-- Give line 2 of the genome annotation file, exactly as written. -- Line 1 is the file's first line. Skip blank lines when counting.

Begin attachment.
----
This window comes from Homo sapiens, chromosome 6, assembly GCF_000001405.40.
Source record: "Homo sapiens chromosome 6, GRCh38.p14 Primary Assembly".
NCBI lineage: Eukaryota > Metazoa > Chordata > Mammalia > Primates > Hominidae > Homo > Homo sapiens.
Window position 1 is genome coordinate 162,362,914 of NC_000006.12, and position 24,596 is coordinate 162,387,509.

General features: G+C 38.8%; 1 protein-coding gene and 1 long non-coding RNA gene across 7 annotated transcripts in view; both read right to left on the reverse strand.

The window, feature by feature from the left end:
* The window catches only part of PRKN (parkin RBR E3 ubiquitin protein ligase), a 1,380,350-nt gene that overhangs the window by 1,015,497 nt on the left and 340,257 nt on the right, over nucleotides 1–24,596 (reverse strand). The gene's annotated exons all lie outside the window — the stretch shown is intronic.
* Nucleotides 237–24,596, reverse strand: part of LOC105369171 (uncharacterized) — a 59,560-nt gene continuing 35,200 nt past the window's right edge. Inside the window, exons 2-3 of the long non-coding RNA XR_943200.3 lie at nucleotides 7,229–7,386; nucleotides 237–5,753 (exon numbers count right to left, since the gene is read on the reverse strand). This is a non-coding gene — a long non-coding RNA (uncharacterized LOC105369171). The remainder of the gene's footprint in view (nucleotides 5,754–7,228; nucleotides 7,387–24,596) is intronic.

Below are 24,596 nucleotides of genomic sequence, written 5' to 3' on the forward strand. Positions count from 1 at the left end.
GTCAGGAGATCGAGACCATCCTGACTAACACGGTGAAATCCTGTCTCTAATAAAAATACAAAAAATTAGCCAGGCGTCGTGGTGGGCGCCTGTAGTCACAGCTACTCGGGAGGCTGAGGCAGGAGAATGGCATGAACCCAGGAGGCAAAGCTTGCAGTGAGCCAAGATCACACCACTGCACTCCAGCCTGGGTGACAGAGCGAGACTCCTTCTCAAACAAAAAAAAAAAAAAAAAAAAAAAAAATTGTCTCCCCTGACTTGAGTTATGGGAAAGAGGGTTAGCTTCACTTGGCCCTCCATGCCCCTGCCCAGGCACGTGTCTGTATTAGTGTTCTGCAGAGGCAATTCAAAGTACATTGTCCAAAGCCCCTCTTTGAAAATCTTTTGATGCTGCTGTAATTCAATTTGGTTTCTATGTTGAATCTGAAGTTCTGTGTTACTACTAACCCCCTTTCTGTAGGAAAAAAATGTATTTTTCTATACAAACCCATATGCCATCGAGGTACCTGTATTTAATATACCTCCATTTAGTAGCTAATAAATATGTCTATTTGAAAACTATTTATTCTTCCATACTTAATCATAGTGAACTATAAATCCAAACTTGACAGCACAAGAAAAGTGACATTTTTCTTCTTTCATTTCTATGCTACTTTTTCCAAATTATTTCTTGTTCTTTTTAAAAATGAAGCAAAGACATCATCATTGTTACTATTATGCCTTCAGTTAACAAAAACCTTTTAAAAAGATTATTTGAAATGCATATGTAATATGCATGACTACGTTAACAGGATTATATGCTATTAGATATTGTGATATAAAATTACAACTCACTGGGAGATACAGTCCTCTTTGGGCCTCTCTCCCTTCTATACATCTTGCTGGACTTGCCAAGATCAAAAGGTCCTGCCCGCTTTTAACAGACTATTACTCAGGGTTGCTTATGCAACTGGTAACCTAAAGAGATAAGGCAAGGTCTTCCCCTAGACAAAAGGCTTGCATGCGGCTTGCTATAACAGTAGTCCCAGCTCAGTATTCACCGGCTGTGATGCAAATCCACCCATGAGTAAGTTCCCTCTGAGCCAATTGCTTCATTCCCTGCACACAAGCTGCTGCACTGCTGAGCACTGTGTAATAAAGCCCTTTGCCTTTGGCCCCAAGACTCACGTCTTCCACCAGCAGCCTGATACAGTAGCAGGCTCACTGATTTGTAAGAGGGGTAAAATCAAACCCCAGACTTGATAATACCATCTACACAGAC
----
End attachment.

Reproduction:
Source record: "Homo sapiens chromosome 6, GRCh38.p14 Primary Assembly".